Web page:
The 10 Songs That Influenced "Transducer"
Beyond The Song is a series of blogs and Spotify Playlists that will showcase the 10 songs that inspired each song on the Rival Waves debut album TRANSDUCER.
This month we'll be featuring the 10 songs behind "Transducer" - the second track, and second single, off of the album.
1. Incubus - "A Crow Left of the Murder"
The angular riff and the overall energy of this song was a starting point for "Transducer". I'd been a fan of Incubus' first three records, but this 2003 album that paired them with legendary producer Brendan O' Brien saw the band expand their horizons in a really adventurous rock direction. Gone were the days of Mesa Boogie rectifiers and PRS guitars, and in their place were Fender Jazzmasters, Teles, and Gibson SGs being fed through Marshal Plexis and Vox AC30s for a more traditional, and richer overall tone. As a result, the sound of the band drastically changed from a dated nu-metal vibe to a more alternative rock, almost indie rock vibe.
When this record dropped, this riff really caught my attention and I wanted something that had a similar main riff motif built around a driving upbeat song structure. I also marveled at the middle 8 of this song and really wanted to have a bridge that broke down in a comparable way. In that way, "A Crow Left of the Murder" really provided the template for what would become "Transducer".
2. Led Zeppelin - "Communication Breakdown"
The most punk rock that Led Zeppelin ever sounded. "Communication Breakdown" was one of the true guitar chuggers that really set the stage for every classic rock acolyte that ever followed. This song was a huge influence on "Transducer" from that driving tempo, those chugging power chords, the off-beat accents, and those breakdowns. Also, do you hear those drums? That's how those things are supposed to sound. There's not much that Led Zeppelin do that isn't a direct influence on the music I make - or, really, on the music anyone who has picked up a guitar since this.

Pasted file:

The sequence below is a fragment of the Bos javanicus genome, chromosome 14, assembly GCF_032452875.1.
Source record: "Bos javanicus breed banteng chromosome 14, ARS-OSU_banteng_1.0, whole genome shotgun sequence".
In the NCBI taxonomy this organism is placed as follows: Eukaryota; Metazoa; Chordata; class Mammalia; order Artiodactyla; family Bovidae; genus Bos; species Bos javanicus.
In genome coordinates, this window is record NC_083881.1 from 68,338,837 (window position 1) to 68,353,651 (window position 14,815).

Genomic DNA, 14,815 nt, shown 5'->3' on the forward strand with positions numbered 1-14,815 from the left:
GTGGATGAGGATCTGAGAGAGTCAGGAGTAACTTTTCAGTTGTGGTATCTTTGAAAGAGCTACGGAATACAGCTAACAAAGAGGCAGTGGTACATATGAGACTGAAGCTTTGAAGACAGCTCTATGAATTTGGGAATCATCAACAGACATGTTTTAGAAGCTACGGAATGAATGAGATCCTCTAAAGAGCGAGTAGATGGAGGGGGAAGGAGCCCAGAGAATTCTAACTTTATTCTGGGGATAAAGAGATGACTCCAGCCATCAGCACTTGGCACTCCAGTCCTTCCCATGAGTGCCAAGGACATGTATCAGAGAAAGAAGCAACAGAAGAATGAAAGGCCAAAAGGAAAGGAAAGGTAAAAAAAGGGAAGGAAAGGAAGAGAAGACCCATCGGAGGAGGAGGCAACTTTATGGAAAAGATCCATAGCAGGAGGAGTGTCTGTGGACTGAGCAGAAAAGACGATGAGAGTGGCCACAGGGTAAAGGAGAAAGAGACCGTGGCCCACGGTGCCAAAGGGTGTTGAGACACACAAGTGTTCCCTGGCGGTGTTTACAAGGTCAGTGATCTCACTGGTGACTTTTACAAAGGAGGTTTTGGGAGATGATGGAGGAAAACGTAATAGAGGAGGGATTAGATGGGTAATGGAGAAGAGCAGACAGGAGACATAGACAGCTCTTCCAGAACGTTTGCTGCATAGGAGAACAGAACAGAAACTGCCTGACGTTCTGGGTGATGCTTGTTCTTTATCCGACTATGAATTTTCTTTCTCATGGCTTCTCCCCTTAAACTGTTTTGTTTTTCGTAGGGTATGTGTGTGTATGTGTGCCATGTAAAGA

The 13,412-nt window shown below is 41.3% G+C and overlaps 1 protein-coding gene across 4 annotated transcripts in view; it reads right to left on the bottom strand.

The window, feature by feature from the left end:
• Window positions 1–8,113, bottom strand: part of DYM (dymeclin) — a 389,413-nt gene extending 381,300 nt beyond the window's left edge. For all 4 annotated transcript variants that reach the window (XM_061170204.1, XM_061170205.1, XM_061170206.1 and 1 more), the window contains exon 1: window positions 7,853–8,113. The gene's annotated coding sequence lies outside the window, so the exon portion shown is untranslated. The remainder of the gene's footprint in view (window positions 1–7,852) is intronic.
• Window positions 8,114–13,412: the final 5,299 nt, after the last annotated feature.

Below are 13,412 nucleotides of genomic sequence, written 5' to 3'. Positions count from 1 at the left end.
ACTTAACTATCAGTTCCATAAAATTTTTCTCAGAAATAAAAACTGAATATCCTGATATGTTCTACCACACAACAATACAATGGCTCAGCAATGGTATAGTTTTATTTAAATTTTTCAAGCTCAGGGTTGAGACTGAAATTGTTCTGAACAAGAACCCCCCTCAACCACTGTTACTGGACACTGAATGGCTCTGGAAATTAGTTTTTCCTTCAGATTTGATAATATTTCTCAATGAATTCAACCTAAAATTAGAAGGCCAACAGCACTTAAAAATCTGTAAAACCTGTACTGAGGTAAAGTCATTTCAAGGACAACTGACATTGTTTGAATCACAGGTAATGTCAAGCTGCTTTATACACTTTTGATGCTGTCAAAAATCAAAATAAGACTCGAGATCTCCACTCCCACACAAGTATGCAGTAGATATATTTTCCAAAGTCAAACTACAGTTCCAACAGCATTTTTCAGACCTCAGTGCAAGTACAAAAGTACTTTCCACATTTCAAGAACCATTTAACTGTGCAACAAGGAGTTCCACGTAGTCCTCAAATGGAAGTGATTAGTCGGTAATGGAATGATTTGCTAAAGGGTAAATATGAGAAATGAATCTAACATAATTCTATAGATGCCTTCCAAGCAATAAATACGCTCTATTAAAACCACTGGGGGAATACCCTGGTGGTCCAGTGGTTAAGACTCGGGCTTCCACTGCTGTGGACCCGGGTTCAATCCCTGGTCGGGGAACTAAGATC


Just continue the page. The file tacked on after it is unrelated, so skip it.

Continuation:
3. Pearl Jam - "MFC"
"There's a lot to be said for nowhere"
This gem, from 1998's Yield, finds Pearl Jam exploring new soundscapes, toying around with punk rock whilst being extremely musical, and leveraging their gift for hooks for optimal results. Described as a lyric about "gettin' in a car and trying to get the fuck out of a bad situation" - the lyrical gist couldn't be further from the message being conveyed in "Transducer", with the exception that both protagonists are seeking something better and bigger than themselves.
In that way this song was completely influential.
4. Foo Fighters - "No Way Back"
Riff-driven. Heavy and loud. Uptempo. Full of energy. This was everything we were trying to achieve with "Transducer". The lyrical themes also prove influential - the thought of overcoming in spite of and looking forward. Foo Fighters have been trying to search for new ways to write their music for a few years now, but this song found them at the top of their rock 'n' roll game. Sometimes you shouldn't try to overthink what you do well. This song is a result of not doing that in the least.
5. Best Coast - "Heaven Sent"
Though I'd been aware of Best Coast for the better part of a decade, this is a band that has come to the forefront of my attention since their last full length, 2015's California Nights. The atmosphere mixed with the pop sensibilities of this band really stood out in an impressive way on that album. "Heaven Sent" is an assault on the senses in that very way. Simply arranged it plays like a choose your own adventure book and has so many possible twists and turns available to its structure. Fortunately, the band takes the path of least resistance and our reward is 3 and a half minutes of pure power pop bliss.